Using continuous-time spatial capture–recapture models to make inference about animal activity patterns
MetadataShow full item record
1. Quantifying the distribution of daily activity is an important component of behavioral ecology. Historically, it has been difficult to obtain data on activity patterns, especially for elusive species. However, the development of affordable camera traps and their widespread usage has led to an explosion of available data from which activity patterns can be estimated. 2. Continuous-time spatial capture?recapture (CT SCR) models drop the occasion structure seen in traditional spatial and nonspatial capture?recapture (CR) models and use the actual times of capture. In addition to estimating density, CT SCR models estimate expected encounters through time. Cyclic splines can be used to allow flexible shapes for modeling cyclic activity patterns, and the fact that SCR models also incorporate distance means that space-time interactions can be explored. This method is applied to a jaguar dataset. 3. Jaguars in Belize are most active and range furthest in the evening and early morning and when they are located closer to the network of trails. There is some evidence that females have a less variable pattern than males. The comparison between sexes demonstrates how CT SCR can be used to explore hypotheses about animal behavior within a formal modeling framework. 4. SCR models were developed primarily to estimate and model density, but the models can be used to explore processes that interact across space and time, especially when using the CT SCR framework that models the temporal dimension at a finer resolution.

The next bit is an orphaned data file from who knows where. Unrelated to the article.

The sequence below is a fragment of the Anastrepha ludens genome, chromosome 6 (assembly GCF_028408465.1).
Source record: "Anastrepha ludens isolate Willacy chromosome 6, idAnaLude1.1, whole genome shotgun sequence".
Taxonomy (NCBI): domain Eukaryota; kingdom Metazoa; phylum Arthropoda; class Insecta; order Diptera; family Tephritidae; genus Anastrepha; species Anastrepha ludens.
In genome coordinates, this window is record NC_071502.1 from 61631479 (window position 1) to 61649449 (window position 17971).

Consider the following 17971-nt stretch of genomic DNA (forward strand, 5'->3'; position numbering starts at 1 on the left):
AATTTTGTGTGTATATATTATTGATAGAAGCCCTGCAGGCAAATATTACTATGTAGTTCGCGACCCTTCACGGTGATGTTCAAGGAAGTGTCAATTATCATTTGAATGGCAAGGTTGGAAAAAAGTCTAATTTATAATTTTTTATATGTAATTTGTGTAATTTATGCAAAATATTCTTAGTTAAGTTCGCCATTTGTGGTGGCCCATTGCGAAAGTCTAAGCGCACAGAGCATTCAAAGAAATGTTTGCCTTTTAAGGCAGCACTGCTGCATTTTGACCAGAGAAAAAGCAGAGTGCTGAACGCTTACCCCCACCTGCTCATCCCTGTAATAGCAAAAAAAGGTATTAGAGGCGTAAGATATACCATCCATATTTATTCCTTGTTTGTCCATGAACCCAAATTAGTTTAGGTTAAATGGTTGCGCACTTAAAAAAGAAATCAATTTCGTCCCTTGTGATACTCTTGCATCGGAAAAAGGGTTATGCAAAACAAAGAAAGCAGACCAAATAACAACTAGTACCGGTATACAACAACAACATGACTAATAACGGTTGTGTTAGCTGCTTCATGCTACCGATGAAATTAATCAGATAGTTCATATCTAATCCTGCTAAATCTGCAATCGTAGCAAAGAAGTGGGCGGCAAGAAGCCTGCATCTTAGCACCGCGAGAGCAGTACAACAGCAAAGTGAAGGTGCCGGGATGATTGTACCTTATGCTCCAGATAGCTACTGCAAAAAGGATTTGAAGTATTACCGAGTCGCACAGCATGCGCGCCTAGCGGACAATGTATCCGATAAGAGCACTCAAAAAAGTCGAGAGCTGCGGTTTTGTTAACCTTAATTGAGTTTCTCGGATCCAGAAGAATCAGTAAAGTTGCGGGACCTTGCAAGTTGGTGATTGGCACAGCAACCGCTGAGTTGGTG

Distiller , G B , Borchers , D L , Foster , R J & Harmsen , B J 2020 , ' Using continuous-time spatial capture–recapture models to make inference about animal activity patterns ' , Ecology and Evolution , vol. Early View , e6822 . https://doi.org/10.1002/ece3.6822 , https://doi.org/10.1002/ece3.6822
Ecology and Evolution
Copyright © 2020 The Authors. Ecology and Evolution published by John Wiley & Sons Ltd. This is an open access article under the terms of the Creative Commons Attribution License, which permits use, distribution and reproduction in any medium, provided the original work is properly cited.
DescriptionThis work was part‐funded by EPSRC Grant EP/I000917/1, by the research fellowship RF‐2018‐213/9, and the fieldwork was funded by the Summerlee Foundation and Panthera.
Items in the St Andrews Research Repository are protected by copyright, with all rights reserved, unless otherwise indicated.